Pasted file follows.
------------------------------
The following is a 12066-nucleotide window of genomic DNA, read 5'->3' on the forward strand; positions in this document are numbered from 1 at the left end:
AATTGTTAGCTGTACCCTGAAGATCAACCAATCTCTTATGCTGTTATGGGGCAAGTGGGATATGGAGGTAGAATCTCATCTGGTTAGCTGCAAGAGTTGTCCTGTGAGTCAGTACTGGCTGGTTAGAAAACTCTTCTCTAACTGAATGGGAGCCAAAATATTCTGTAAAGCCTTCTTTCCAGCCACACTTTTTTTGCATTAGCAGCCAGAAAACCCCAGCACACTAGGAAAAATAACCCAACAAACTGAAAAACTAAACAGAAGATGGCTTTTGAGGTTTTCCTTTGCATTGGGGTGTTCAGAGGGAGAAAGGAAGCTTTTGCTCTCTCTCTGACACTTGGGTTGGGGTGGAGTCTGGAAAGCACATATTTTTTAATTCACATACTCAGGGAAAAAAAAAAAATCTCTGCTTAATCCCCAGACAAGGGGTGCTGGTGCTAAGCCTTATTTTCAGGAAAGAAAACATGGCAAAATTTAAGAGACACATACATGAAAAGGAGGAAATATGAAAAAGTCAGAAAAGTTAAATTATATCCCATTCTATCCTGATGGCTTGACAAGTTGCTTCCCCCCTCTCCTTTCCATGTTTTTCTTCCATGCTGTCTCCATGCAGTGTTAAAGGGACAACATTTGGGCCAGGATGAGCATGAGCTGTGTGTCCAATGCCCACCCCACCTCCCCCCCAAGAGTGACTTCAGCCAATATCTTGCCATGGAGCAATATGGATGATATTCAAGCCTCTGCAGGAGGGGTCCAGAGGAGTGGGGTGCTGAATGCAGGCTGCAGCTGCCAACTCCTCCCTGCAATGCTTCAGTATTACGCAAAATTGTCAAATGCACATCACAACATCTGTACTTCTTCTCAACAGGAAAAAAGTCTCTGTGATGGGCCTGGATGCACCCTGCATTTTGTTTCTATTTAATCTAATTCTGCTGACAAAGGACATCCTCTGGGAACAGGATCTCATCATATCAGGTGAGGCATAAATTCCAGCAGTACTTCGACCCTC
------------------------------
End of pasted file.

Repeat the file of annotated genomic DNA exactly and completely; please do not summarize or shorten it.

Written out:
The following is a 12066-nucleotide window of genomic DNA, read 5'->3' on the forward strand; positions in this document are numbered from 1 at the left end:
AATTGTTAGCTGTACCCTGAAGATCAACCAATCTCTTATGCTGTTATGGGGCAAGTGGGATATGGAGGTAGAATCTCATCTGGTTAGCTGCAAGAGTTGTCCTGTGAGTCAGTACTGGCTGGTTAGAAAACTCTTCTCTAACTGAATGGGAGCCAAAATATTCTGTAAAGCCTTCTTTCCAGCCACACTTTTTTTGCATTAGCAGCCAGAAAACCCCAGCACACTAGGAAAAATAACCCAACAAACTGAAAAACTAAACAGAAGATGGCTTTTGAGGTTTTCCTTTGCATTGGGGTGTTCAGAGGGAGAAAGGAAGCTTTTGCTCTCTCTCTGACACTTGGGTTGGGGTGGAGTCTGGAAAGCACATATTTTTTAATTCACATACTCAGGGAAAAAAAAAAAATCTCTGCTTAATCCCCAGACAAGGGGTGCTGGTGCTAAGCCTTATTTTCAGGAAAGAAAACATGGCAAAATTTAAGAGACACATACATGAAAAGGAGGAAATATGAAAAAGTCAGAAAAGTTAAATTATATCCCATTCTATCCTGATGGCTTGACAAGTTGCTTCCCCCCTCTCCTTTCCATGTTTTTCTTCCATGCTGTCTCCATGCAGTGTTAAAGGGACAACATTTGGGCCAGGATGAGCATGAGCTGTGTGTCCAATGCCCACCCCACCTCCCCCCCAAGAGTGACTTCAGCCAATATCTTGCCATGGAGCAATATGGATGATATTCAAGCCTCTGCAGGAGGGGTCCAGAGGAGTGGGGTGCTGAATGCAGGCTGCAGCTGCCAACTCCTCCCTGCAATGCTTCAGTATTACGCAAAATTGTCAAATGCACATCACAACATCTGTACTTCTTCTCAACAGGAAAAAAGTCTCTGTGATGGGCCTGGATGCACCCTGCATTTTGTTTCTATTTAATCTAATTCTGCTGACAAAGGACATCCTCTGGGAACAGGATCTCATCATATCAGGTGAGGCATAAATTCCAGCAGTACTTCGACCCTC